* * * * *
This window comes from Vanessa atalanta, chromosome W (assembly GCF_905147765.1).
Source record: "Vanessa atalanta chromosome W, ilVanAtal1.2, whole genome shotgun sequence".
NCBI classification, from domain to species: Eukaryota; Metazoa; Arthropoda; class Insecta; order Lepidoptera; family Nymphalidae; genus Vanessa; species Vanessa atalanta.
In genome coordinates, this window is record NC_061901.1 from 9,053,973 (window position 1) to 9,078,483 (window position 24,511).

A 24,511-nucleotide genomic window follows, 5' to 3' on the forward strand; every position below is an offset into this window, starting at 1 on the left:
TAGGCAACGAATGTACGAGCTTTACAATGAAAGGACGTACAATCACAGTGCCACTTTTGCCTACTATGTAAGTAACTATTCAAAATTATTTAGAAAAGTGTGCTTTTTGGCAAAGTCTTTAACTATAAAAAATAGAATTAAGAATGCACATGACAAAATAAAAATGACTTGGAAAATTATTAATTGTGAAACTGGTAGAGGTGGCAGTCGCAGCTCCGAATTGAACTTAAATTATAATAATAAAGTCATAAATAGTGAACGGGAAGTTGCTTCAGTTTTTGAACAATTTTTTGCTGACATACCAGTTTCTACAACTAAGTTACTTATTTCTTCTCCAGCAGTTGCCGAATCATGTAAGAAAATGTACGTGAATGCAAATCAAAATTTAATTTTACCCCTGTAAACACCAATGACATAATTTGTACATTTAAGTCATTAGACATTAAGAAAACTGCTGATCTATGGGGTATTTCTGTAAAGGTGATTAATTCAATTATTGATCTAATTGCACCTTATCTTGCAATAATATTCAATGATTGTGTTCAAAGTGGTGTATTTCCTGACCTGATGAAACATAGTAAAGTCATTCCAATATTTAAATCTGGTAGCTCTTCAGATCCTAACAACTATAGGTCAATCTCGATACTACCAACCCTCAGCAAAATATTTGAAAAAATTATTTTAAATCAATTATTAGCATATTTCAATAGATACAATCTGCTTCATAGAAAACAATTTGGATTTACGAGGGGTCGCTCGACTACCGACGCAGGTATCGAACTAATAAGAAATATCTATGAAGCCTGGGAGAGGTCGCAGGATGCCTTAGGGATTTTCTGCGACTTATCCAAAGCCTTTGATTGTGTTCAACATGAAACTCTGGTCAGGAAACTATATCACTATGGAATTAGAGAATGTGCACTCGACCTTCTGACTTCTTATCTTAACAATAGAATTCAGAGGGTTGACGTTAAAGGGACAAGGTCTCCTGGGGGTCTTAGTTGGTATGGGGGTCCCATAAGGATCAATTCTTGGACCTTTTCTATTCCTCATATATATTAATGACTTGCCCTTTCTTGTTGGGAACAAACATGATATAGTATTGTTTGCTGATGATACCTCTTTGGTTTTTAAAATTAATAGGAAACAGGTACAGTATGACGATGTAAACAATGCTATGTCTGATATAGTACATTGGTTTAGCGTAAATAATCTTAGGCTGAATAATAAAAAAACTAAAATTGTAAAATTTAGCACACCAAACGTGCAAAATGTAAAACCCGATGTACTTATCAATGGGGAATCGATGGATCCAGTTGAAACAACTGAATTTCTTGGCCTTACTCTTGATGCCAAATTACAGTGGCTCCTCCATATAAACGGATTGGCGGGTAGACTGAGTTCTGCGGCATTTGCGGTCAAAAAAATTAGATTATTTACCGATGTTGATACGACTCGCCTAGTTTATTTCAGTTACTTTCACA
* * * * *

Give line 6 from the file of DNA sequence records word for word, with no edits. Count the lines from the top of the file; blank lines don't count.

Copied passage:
TAGGCAACGAATGTACGAGCTTTACAATGAAAGGACGTACAATCACAGTGCCACTTTTGCCTACTATGTAAGTAACTATTCAAAATTATTTAGAAAAGTGTGCTTTTTGGCAAAGTCTTTAACTATAAAAAATAGAATTAAGAATGCACATGACAAAATAAAAATGACTTGGAAAATTATTAATTGTGAAACTGGTAGAGGTGGCAGTCGCAGCTCCGAATTGAACTTAAATTATAATAATAAAGTCATAAATAGTGAACGGGAAGTTGCTTCAGTTTTTGAACAATTTTTTGCTGACATACCAGTTTCTACAACTAAGTTACTTATTTCTTCTCCAGCAGTTGCCGAATCATGTAAGAAAATGTACGTGAATGCAAATCAAAATTTAATTTTACCCCTGTAAACACCAATGACATAATTTGTACATTTAAGTCATTAGACATTAAGAAAACTGCTGATCTATGGGGTATTTCTGTAAAGGTGATTAATTCAATTATTGATCTAATTGCACCTTATCTTGCAATAATATTCAATGATTGTGTTCAAAGTGGTGTATTTCCTGACCTGATGAAACATAGTAAAGTCATTCCAATATTTAAATCTGGTAGCTCTTCAGATCCTAACAACTATAGGTCAATCTCGATACTACCAACCCTCAGCAAAATATTTGAAAAAATTATTTTAAATCAATTATTAGCATATTTCAATAGATACAATCTGCTTCATAGAAAACAATTTGGATTTACGAGGGGTCGCTCGACTACCGACGCAGGTATCGAACTAATAAGAAATATCTATGAAGCCTGGGAGAGGTCGCAGGATGCCTTAGGGATTTTCTGCGACTTATCCAAAGCCTTTGATTGTGTTCAACATGAAACTCTGGTCAGGAAACTATATCACTATGGAATTAGAGAATGTGCACTCGACCTTCTGACTTCTTATCTTAACAATAGAATTCAGAGGGTTGACGTTAAAGGGACAAGGTCTCCTGGGGGTCTTAGTTGGTATGGGGGTCCCATAAGGATCAATTCTTGGACCTTTTCTATTCCTCATATATATTAATGACTTGCCCTTTCTTGTTGGGAACAAACATGATATAGTATTGTTTGCTGATGATACCTCTTTGGTTTTTAAAATTAATAGGAAACAGGTACAGTATGACGATGTAAACAATGCTATGTCTGATATAGTACATTGGTTTAGCGTAAATAATCTTAGGCTGAATAATAAAAAAACTAAAATTGTAAAATTTAGCACACCAAACGTGCAAAATGTAAAACCCGATGTACTTATCAATGGGGAATCGATGGATCCAGTTGAAACAACTGAATTTCTTGGCCTTACTCTTGATGCCAAATTACAGTGGCTCCTCCATATAAACGGATTGGCGGGTAGACTGAGTTCTGCGGCATTTGCGGTCAAAAAAATTAGATTATTTACCGATGTTGATACGACTCGCCTAGTTTATTTCAGTTACTTTCACA